Today I will make a grinding wheel for the lathe so that I can sharpen all my tools, such as woodturning chisels and other kinds of chisels. I’ve come up with a system allowing me to change and tense the sandcloth in an easy and convenient way by simply turning a screw.

Some users have asked me why I did not make the wheel wider, making a wider one wouldn’t be a problem, but I think it’s easier to get a straight edge with this thickness.

I have also been asked if it’s dangerous to press the tools against the wheel while it’s turning due to the wheel’s canal. After lots of testing I haven’t had any problems, as long as the edge of the tool is above the wheel’s axis and you push gently. At any rate, it would be a good idea to install a switch so that you can reverse the lathe’s motion when necessary.


If you are interested in collaborating with my web or building your own grinding wheel, here you can download them.Here you’ll find the grinding wheel plans.


Here’s a step by step guide of how to make it. I’ll begin by cutting the wheel out of a piece of plywood. It has the same diameter as a standard grinding wheel. I will also machine these other wheels to which I’ll attach an extension nut.


After machining all the pieces, I glue them together. When the glue has dried, it will be time to attach the coupling nut. I’ll use polyuretane adhesive, although I could have also used epoxy resin.

After two hours, I wipe off all the leftover glue and get ready to turn the wheel. I’ll adjust all of its surfaces to avoid any unwanted vibrations. For that, I’ll set my lathe’s speed to medium. 1500 rpm will be more than enough.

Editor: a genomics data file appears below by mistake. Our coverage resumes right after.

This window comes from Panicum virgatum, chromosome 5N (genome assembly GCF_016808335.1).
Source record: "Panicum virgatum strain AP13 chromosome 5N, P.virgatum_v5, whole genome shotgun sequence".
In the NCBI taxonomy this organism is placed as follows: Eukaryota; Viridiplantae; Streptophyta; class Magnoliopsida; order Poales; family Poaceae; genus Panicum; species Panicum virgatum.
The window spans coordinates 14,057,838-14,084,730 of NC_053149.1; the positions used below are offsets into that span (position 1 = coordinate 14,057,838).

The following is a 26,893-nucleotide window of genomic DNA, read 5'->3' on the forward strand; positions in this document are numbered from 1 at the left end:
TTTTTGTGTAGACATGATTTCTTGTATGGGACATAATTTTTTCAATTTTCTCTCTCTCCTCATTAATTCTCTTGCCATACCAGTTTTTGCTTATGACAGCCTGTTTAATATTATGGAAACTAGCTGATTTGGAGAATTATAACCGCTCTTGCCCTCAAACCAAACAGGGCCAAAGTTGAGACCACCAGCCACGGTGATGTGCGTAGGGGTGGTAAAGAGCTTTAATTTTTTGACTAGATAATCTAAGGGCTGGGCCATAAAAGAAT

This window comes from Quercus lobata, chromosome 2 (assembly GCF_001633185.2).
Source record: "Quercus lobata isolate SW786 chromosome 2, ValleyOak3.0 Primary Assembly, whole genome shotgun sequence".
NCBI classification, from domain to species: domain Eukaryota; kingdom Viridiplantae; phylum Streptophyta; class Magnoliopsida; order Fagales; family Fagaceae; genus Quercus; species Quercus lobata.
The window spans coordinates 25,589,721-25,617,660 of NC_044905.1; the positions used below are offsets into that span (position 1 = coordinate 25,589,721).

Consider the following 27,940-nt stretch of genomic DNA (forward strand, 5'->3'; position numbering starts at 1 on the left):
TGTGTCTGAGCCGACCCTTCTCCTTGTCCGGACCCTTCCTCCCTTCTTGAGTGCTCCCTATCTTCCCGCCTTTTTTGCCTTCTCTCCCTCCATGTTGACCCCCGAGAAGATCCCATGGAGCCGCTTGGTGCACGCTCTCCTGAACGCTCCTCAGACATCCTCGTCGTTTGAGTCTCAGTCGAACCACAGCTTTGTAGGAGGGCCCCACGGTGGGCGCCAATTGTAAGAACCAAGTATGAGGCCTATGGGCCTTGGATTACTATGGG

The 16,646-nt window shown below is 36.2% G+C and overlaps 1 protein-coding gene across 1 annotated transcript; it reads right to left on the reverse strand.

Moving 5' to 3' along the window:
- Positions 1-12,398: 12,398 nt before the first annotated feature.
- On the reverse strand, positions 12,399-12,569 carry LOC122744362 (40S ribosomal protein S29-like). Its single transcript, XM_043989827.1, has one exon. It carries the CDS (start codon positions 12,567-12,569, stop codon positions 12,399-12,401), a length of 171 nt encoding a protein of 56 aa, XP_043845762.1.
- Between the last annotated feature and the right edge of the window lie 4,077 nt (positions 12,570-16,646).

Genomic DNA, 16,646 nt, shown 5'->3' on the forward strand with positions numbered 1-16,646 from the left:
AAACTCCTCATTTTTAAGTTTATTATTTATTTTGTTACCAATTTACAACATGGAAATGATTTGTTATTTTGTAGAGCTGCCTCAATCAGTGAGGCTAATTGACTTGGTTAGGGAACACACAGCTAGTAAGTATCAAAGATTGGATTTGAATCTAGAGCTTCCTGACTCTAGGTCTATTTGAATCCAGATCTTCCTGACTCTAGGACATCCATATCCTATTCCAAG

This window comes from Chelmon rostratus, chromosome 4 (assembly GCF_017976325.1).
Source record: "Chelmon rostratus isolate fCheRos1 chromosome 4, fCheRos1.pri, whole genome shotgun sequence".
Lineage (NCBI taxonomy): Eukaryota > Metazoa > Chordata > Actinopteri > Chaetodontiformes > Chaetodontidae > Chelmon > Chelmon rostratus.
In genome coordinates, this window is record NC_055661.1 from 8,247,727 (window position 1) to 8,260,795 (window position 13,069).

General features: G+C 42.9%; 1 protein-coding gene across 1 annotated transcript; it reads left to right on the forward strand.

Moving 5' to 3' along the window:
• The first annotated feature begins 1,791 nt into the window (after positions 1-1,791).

I will use a roughing gouge to leave all the faces balanced. The edge of the wheel must be at the exact right angle to achieve good results when sharpening.

Here I’ll machine a hole 2mm wider than the diameter of the screw I’ll use. I prepare this groove for the sandcloth.


And now, using an angle grinder I machine this groove in the screw allowing me to tense the cloth.


I cut a strip of sandcloth of the appropriate length. To work out the length, I multiply the diameter of the wheel by pi and then add however much is missing to reach the screw hole.


As you can see, adding the cloth is quite easy. The screw destabilizes the wheel causing the lathe to vibrate. It’s nothing major, but still, I will solve it by adding another screw of similar weight on the opposite side.

Touching the screws while the wheel is in operation could be dangerous, so I will look for some plastic covers or something like that to cover them on both sides.

Now I will machine all the necessary parts to build the toolrest, as shown in video. Then I will also glue the threaded rod which will allow me to raise and lower the toolrest with polyuretane adhesive

…and while it’s drying I will machine this iron plate I had in my workshop. I screw it onto this piece, allowing me to turn the toolrest and then I will sand the upper part to make it completely flat


I set up the whole system and after setting it to the desired angle I run a quick test. Everything seems to be working as intended! I’ve used P120 grit sandpaper, but for this kind of sharpening jobs, I think P240 at 1500 rpm would be enough.


Now I will prepare this accessory for sharpening round bowl turning chisels. The first tests seem to have gone smoothly.


And finally I will prepare another accessory to sharpen gouges with greater diameters with this hardware I had in my workshop. It’s a very simple design, and after several tests everything seems to be working well. I used a pipe clamp, an allen screw and a piece of threaded rod.

We will have to make rods of several lengths adapted to the chisels in our workshop, because not all of them will have the same radius of curvature.

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